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What’s the Plural of Fungus?

Both funguses and fungi are accepted plural forms to refer to this wide species and organism.

What’s the plural of “fungus”?

Both funguses and fungi are acceptable plurals to refer to this widespread category species and organism.

"Fungi" plural in sentence examples.

What are fungi/funguses?

Brittanica online defines fungi as:

Any of about 144,000 known species of organisms of the kingdom Fungi, which includes the yeasts, rusts, smuts, mildews, molds, and mushrooms“, (fungus). Many people think of fungus as mushrooms, in conversation and informal speech.

Is fungus/fungi a regular or irregular plural noun?

"Fungus" singular in sentence examples.

The Americanized plural, fungases, is a regular plural noun form since it uses the -es. That said, funguses most likely came to be accepted overtime due to the widespread misuse of the correct and original plural form of fungus, i.e, fungi. While an irregular plural in English,  fungi are not alone: octopus, alumnus, cactus, hippopotamus and the like all share the same (or similar) ending singular and plural forms. See the following chart that illustrates both:

cactuscacti (or cactuses)
octopusoctopi (or octopuses)
radiusradi (or radiuses)
fungusfungi (or funguses)
alumnusalumni (or almunuses)
syllabussyllabi (or syllabuses)
Latin nouns ending in –us/-i. Chart by Grammarflex.

Fungi is the original Latinate plural, and uses one of the distinct Latin suffixes, i.e., -I. Likewise, the fungi‘s companion nouns similarly use their Latin (or near Latin) words/forms in Modern English today. Cactus, octopus, alumnus, syllabus, and so on all use the Latinate -I suffix, and have conserved their form since its inception (or near inception) as a word/noun.

Therefore, fungi, is irregular as a plural noun; likewise, cacti, octopi, alumni, syllabi are all Latinate in plural form as well, and are, to that extent, irregular. They’re also the original, antiquated form of the word, and a reminder that we all know a little bit of Latin!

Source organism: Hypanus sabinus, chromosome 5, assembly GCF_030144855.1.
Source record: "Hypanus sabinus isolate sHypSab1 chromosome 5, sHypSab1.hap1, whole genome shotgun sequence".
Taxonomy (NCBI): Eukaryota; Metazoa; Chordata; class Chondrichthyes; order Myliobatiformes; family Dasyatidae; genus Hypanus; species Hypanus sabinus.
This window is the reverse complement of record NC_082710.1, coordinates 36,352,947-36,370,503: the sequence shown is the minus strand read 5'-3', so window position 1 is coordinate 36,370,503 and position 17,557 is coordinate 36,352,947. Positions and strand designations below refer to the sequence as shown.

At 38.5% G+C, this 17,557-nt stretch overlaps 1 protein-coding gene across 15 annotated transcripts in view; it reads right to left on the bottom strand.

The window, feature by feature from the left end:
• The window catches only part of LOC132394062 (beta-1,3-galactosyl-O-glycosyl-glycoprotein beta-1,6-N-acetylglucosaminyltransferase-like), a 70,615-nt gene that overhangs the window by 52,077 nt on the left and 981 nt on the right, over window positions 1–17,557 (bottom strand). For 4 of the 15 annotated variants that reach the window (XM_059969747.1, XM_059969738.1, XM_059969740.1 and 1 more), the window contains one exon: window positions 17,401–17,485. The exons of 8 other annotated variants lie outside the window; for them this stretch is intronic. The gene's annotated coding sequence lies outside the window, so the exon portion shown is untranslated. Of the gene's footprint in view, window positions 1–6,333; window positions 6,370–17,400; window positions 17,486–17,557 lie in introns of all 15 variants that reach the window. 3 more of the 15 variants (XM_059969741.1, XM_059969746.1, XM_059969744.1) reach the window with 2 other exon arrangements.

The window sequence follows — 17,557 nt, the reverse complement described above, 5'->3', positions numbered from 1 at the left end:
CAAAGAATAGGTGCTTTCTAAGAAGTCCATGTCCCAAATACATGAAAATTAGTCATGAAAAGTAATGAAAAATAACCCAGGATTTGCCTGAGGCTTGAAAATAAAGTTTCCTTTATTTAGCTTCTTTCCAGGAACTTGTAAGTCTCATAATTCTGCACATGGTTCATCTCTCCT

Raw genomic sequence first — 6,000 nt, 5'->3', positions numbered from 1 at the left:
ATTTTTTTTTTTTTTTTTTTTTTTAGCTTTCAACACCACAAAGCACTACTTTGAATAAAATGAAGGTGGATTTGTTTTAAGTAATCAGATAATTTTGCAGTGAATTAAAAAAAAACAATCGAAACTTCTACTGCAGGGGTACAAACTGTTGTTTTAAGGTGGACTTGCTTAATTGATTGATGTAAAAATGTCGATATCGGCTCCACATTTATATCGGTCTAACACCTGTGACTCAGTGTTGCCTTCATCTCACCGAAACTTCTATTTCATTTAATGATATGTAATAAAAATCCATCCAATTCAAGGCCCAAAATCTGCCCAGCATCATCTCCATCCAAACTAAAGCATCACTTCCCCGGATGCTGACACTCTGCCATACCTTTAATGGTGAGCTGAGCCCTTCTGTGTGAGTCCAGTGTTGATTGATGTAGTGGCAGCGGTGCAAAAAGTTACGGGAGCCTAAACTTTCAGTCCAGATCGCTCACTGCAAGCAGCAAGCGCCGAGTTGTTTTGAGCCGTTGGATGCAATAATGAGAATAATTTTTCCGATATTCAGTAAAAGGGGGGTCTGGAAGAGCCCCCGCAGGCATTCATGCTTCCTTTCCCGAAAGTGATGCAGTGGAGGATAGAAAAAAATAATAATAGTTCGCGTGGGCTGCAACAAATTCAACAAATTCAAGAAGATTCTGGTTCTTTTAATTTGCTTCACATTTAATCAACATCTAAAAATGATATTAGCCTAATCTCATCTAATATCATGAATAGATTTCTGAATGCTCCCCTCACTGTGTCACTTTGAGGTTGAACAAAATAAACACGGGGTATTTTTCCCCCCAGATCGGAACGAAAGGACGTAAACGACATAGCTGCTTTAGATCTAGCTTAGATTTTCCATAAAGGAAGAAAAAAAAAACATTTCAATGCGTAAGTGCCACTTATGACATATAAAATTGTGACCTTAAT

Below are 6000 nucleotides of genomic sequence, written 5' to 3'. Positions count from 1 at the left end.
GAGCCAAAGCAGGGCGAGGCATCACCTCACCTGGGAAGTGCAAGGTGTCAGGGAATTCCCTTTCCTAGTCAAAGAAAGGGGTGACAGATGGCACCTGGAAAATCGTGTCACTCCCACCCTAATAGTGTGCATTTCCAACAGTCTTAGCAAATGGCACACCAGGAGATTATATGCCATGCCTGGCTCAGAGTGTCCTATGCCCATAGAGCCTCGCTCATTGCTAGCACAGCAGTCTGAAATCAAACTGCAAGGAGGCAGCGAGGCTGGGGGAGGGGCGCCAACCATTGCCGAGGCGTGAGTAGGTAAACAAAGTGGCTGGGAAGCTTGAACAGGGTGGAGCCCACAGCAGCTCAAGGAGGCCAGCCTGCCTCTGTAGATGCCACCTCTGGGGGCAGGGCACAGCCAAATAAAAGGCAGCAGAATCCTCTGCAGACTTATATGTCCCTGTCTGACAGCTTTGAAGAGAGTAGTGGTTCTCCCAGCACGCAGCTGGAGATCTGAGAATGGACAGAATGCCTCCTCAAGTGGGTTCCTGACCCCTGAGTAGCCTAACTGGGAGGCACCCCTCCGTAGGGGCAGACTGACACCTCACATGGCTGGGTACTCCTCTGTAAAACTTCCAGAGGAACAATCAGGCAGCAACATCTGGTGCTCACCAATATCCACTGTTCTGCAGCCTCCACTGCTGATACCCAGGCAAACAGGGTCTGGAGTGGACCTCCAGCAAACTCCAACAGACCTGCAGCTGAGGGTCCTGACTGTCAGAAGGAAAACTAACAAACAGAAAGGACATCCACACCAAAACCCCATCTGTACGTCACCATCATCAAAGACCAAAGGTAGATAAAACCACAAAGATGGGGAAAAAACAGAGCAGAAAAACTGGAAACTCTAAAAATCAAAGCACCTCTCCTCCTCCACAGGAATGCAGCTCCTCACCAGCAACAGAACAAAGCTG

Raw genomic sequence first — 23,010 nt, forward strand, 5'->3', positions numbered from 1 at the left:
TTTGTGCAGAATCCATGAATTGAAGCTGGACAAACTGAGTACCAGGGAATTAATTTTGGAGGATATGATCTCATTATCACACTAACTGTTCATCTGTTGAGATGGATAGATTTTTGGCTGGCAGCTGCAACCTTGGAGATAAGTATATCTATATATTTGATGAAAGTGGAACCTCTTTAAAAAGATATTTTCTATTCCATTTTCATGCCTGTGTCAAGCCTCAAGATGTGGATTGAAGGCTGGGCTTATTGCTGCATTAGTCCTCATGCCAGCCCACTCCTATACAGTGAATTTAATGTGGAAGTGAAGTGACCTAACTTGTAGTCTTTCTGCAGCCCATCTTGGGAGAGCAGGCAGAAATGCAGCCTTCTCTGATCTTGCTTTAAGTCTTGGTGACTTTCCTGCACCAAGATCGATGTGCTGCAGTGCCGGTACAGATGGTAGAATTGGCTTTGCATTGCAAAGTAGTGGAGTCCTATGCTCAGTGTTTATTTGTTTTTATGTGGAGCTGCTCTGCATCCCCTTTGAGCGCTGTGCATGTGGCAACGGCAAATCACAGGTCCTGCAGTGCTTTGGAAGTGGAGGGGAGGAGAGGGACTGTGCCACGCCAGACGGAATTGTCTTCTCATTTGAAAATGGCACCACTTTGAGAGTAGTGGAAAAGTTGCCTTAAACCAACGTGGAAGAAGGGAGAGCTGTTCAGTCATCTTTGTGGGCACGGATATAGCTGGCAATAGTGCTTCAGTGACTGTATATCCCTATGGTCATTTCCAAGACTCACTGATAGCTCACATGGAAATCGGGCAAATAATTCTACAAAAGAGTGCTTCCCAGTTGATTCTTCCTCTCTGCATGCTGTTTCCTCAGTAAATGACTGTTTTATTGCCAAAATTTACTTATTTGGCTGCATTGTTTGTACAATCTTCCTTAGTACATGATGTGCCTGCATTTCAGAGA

Examples of fungus in used sentences:

Sentence examples of fungus are borrowed from Brittanica:

1. Ultimately, we are left in the untenable position of admitting that there is no definition in general use for the word “fungus.”

2. Grapes attacked by the fungus; the fruit becomes black, hard and shrivelled.

3. The Latin word for mushroom, fungus (plural fungi), has come to stand for the whole group.

4. The mushroom is just the part of the fungus we see above ground which is also known as the fruiting body.

5. Many of these fungus-like organisms are included in the kingdom Chromista.

Examples of fungi in used sentences:

Sentence examples of fungi are borrowed from Brittanica.

1. The Fungi are the great saprophytes, the master recyclers.

2. The rich colour of the grass is due to the fertilizing quality of the decaying fungi, which are peculiarly rich in nitrogenous substances.

3. Fungi draw their nutrition from decaying organic matter, living plants and even animals.

4. Fungi reproduce through spores, which are like asexual plant seeds.

5. Examples of fungi are yeasts, rusts, stinkhorns, puffballs, truffles, molds, mildews and mushrooms.

6. The study of fungi is known as mycology—a broad application of the Greek word for mushroom, mykēs.

Origin of the word fungus

The word fungus/fungi derives from the exact same word in Latin: fungus. Fungus is believed to have been connected to, or brought down from the Ancient Greek sphongos.


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  1. Brittanica, fungus.
  2. Fungi
  3. Fungus etymonline
  4. Fungi microbiology society

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